Fit for an unpredictable and dynamic world

With the integration of sensors for diagnosis or for medical procedures, sensors allow us to measure the interaction between the tool and the environment to improve safety, such as in not using too much force and damaging patient tissue

Kaspar Althoefer

A significant step has been the transition of robots into the operating theatre, though still with human interaction with surgeons performing Robot-Assisted Minimally Invasive Surgery (RAMIS). A big advance, he continued, is the field of self-driving cars and the evolutions of sensor developments, like vision-based sensing where robots can scan the environment and use that information to make decisions. ‘This intelligent decision-making is important for robotic devices that can operate in an environment that is not structured but is unpredictable and dynamic,’ he added. ‘A huge area is autonomy, what we are striving to achieve is to have machines that can do things without human interference.’ 

With sensors, robots can carry out their task and still react to humans in the vicinity and even collaborate with humans in the form of cobots (collaborative robots). ‘Sensing is important,’ Althoefer stated. ‘With the integration of sensors for diagnosis or for medical procedures, sensors allow us to measure the interaction between the tool and the environment to improve safety, such as in not using too much force and damaging patient tissue.’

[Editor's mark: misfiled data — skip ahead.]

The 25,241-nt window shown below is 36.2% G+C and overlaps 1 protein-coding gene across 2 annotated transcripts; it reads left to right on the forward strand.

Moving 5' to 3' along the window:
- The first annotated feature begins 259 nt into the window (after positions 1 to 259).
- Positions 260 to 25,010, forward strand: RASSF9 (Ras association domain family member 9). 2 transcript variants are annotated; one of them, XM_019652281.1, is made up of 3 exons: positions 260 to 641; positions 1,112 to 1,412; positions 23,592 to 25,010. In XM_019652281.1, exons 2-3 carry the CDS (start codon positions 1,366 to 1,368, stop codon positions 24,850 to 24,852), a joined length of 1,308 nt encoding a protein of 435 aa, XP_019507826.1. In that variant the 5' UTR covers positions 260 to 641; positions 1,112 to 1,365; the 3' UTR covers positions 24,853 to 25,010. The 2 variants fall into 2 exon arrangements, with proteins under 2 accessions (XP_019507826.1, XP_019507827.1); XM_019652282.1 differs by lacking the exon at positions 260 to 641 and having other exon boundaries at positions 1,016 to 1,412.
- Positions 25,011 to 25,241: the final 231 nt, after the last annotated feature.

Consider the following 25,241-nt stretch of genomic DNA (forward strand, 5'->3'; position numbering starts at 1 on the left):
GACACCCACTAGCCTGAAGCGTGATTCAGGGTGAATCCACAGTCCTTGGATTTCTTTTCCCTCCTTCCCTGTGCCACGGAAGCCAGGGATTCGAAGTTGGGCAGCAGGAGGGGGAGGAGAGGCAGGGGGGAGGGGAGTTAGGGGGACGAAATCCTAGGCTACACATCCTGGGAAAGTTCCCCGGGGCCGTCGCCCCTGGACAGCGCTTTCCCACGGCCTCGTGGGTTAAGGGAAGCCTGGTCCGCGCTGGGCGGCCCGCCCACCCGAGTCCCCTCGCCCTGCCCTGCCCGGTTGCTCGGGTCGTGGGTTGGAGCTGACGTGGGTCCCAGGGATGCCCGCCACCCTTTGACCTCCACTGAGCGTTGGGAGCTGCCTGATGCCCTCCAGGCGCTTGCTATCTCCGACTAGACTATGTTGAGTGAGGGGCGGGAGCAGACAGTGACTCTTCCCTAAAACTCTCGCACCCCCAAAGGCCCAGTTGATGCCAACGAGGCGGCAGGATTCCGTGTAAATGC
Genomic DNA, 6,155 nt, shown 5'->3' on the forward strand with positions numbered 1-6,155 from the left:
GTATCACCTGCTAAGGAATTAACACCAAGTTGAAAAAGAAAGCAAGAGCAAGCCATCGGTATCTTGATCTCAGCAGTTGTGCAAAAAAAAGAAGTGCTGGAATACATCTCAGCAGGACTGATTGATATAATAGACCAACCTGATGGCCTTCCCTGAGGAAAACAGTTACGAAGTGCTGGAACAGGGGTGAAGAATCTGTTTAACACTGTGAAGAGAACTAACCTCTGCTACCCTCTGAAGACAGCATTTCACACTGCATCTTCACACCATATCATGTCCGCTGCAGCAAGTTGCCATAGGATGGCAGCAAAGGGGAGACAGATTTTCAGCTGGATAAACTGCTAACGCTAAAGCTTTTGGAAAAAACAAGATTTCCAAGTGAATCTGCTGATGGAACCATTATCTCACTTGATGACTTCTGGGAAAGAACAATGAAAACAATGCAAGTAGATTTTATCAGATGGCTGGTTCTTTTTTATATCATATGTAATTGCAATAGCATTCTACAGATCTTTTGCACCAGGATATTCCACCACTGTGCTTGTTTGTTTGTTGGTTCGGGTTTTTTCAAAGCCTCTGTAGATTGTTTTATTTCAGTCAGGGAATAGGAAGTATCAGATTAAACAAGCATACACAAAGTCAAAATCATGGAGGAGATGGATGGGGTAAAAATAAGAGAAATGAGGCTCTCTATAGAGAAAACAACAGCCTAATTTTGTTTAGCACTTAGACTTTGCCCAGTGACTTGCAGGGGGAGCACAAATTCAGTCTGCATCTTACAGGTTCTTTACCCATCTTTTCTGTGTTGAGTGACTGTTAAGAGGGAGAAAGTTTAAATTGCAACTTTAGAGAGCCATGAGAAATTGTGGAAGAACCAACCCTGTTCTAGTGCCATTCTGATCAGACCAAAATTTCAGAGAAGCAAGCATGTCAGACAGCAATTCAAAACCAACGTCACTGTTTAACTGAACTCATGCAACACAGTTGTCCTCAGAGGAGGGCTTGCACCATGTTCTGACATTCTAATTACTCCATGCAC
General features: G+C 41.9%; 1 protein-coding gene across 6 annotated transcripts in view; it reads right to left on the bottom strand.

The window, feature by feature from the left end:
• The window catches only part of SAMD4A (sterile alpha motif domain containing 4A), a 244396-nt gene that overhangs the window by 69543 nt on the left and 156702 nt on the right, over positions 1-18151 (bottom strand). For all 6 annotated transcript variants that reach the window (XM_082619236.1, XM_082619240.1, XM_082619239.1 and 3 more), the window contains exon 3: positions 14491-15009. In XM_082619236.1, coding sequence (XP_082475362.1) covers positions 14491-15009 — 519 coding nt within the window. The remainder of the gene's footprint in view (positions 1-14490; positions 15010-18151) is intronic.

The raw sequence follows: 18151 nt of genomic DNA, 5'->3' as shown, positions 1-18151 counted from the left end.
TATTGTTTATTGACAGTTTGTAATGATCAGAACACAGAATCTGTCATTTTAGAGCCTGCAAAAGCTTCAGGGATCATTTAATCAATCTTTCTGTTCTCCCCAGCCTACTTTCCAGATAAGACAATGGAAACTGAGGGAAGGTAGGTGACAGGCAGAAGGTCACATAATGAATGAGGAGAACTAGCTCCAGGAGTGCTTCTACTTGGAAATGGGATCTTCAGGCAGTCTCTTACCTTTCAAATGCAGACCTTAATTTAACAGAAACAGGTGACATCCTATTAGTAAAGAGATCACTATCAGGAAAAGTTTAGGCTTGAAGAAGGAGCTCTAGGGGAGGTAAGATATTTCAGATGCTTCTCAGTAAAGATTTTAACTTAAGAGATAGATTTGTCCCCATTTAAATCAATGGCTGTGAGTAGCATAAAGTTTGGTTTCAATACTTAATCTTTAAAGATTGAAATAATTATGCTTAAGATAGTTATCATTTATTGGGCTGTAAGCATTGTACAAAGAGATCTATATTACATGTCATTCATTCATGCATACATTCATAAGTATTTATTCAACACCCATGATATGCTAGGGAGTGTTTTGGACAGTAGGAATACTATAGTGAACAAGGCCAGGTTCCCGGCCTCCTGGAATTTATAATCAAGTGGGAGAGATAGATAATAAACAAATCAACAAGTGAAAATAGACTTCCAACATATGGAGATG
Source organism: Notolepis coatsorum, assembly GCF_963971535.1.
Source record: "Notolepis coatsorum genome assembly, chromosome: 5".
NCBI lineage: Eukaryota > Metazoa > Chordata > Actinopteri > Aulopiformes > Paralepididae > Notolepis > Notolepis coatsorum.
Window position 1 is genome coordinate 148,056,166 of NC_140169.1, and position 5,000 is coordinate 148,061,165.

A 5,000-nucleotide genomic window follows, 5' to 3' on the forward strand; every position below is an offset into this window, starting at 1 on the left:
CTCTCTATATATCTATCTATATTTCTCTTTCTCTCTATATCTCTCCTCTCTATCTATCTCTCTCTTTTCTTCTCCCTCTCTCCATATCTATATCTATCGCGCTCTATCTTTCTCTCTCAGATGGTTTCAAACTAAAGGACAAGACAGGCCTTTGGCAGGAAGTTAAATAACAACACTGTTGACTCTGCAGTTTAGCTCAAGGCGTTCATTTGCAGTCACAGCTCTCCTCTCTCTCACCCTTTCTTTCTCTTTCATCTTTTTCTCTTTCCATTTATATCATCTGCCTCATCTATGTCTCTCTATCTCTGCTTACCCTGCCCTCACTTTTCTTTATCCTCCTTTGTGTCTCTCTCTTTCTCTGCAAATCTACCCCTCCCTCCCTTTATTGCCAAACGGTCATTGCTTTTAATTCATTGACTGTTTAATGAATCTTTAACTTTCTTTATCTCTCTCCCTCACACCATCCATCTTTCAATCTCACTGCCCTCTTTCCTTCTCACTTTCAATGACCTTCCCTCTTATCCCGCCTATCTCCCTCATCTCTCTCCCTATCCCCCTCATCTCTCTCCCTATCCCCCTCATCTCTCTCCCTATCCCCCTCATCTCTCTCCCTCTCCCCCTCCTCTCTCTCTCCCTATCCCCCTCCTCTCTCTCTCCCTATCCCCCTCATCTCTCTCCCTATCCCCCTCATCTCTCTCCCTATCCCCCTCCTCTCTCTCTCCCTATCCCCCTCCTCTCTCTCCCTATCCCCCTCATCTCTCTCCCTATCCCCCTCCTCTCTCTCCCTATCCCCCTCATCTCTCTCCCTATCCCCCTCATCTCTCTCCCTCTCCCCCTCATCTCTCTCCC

Conference highlights

He points to Hugh Herr’s session on May 30 demonstrating robotic prosthetics, which he developed after losing his legs in a skiing accident, as a conference highlight alongside a keynote session on May 31 on human-like robots, while the session on robotics in healthcare will highlight current developments. 

Other advances on the agenda include miniaturisation, flexible soft robotic systems, or continuum robots, Robots for Society and Morphological Computation. Artificial Intelligence is also covered as researchers increasingly use data driven approaches and data from sensors to observe and learn from the movement of robotic device in certain environments, particularly in a medical scenario. ‘I hope people will enjoy coming to the conference and hearing from the top researchers and roboticists and take the opportunity to find new ways of collaboration,’ added Althoefer. ‘ICRA 2023 will showcase the latest innovations in robotics technology and research and offers unparalleled access to the industry’s leading minds, technology and research from around the world.’ 

*The 2023 IEEE (Institute of Electrical and Electronics Engineers) International Conference on Robotics and Automation (ICRA) takes place at ExCel in London’s Docklands from May 29-June 2. For more information visit 


Kaspar Althoefer is Professor of Robotics Engineering at Queen Mary University London, UK, and Head of Centre for Advanced Robotics at Queen Mary (ARQ). His research focuses on robot autonomy, soft robotics, systems engineering, tool-environment interaction dynamics, tactile sensing, and haptic perception with applications in robot-assisted minimally invasive surgery and rehabilitation, and human-robot interactions in the manufacturing environment.